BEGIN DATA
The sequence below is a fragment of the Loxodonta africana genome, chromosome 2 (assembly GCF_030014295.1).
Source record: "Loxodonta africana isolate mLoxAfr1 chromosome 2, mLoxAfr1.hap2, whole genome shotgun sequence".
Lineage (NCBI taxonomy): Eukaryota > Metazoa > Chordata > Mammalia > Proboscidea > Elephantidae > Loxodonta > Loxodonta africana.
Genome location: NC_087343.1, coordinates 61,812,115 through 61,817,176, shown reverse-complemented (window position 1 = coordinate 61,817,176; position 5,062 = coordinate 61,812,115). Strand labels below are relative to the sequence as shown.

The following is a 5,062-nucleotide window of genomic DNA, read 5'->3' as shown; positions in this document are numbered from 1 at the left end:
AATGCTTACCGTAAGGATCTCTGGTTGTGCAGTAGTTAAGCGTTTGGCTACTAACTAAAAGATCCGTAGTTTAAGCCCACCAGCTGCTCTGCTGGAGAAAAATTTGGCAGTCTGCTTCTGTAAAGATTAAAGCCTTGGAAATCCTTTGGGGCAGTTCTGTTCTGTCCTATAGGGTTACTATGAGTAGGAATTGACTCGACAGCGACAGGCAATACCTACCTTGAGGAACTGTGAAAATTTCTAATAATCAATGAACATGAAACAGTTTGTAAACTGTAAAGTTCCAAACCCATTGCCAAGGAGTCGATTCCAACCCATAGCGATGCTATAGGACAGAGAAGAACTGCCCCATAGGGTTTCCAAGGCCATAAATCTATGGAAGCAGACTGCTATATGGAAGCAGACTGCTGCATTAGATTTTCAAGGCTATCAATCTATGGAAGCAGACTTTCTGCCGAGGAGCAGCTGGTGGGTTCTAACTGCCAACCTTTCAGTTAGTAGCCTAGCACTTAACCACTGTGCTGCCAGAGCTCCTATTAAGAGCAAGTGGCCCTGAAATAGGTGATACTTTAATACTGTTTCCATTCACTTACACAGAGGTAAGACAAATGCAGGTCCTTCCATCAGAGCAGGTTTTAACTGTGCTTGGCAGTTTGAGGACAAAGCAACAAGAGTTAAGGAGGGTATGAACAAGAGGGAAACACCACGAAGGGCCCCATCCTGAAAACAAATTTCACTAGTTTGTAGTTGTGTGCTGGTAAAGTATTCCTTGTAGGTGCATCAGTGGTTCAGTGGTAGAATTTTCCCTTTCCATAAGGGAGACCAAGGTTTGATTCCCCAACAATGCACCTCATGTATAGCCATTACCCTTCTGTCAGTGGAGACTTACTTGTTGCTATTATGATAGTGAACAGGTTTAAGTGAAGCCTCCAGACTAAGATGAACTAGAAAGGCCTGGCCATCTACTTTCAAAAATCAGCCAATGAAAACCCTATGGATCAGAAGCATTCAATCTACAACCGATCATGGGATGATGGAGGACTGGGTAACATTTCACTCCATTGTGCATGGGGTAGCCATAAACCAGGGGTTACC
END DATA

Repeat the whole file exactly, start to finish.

The sequence below is a fragment of the Loxodonta africana genome, chromosome 2 (assembly GCF_030014295.1).
Source record: "Loxodonta africana isolate mLoxAfr1 chromosome 2, mLoxAfr1.hap2, whole genome shotgun sequence".
Lineage (NCBI taxonomy): Eukaryota > Metazoa > Chordata > Mammalia > Proboscidea > Elephantidae > Loxodonta > Loxodonta africana.
Genome location: NC_087343.1, coordinates 61,812,115 through 61,817,176, shown reverse-complemented (window position 1 = coordinate 61,817,176; position 5,062 = coordinate 61,812,115). Strand labels below are relative to the sequence as shown.

The following is a 5,062-nucleotide window of genomic DNA, read 5'->3' as shown; positions in this document are numbered from 1 at the left end:
AATGCTTACCGTAAGGATCTCTGGTTGTGCAGTAGTTAAGCGTTTGGCTACTAACTAAAAGATCCGTAGTTTAAGCCCACCAGCTGCTCTGCTGGAGAAAAATTTGGCAGTCTGCTTCTGTAAAGATTAAAGCCTTGGAAATCCTTTGGGGCAGTTCTGTTCTGTCCTATAGGGTTACTATGAGTAGGAATTGACTCGACAGCGACAGGCAATACCTACCTTGAGGAACTGTGAAAATTTCTAATAATCAATGAACATGAAACAGTTTGTAAACTGTAAAGTTCCAAACCCATTGCCAAGGAGTCGATTCCAACCCATAGCGATGCTATAGGACAGAGAAGAACTGCCCCATAGGGTTTCCAAGGCCATAAATCTATGGAAGCAGACTGCTATATGGAAGCAGACTGCTGCATTAGATTTTCAAGGCTATCAATCTATGGAAGCAGACTTTCTGCCGAGGAGCAGCTGGTGGGTTCTAACTGCCAACCTTTCAGTTAGTAGCCTAGCACTTAACCACTGTGCTGCCAGAGCTCCTATTAAGAGCAAGTGGCCCTGAAATAGGTGATACTTTAATACTGTTTCCATTCACTTACACAGAGGTAAGACAAATGCAGGTCCTTCCATCAGAGCAGGTTTTAACTGTGCTTGGCAGTTTGAGGACAAAGCAACAAGAGTTAAGGAGGGTATGAACAAGAGGGAAACACCACGAAGGGCCCCATCCTGAAAACAAATTTCACTAGTTTGTAGTTGTGTGCTGGTAAAGTATTCCTTGTAGGTGCATCAGTGGTTCAGTGGTAGAATTTTCCCTTTCCATAAGGGAGACCAAGGTTTGATTCCCCAACAATGCACCTCATGTATAGCCATTACCCTTCTGTCAGTGGAGACTTACTTGTTGCTATTATGATAGTGAACAGGTTTAAGTGAAGCCTCCAGACTAAGATGAACTAGAAAGGCCTGGCCATCTACTTTCAAAAATCAGCCAATGAAAACCCTATGGATCAGAAGCATTCAATCTACAACCGATCATGGGATGATGGAGGACTGGGTAACATTTCACTCCATTGTGCATGGGGTAGCCATAAACCAGGGGTTACC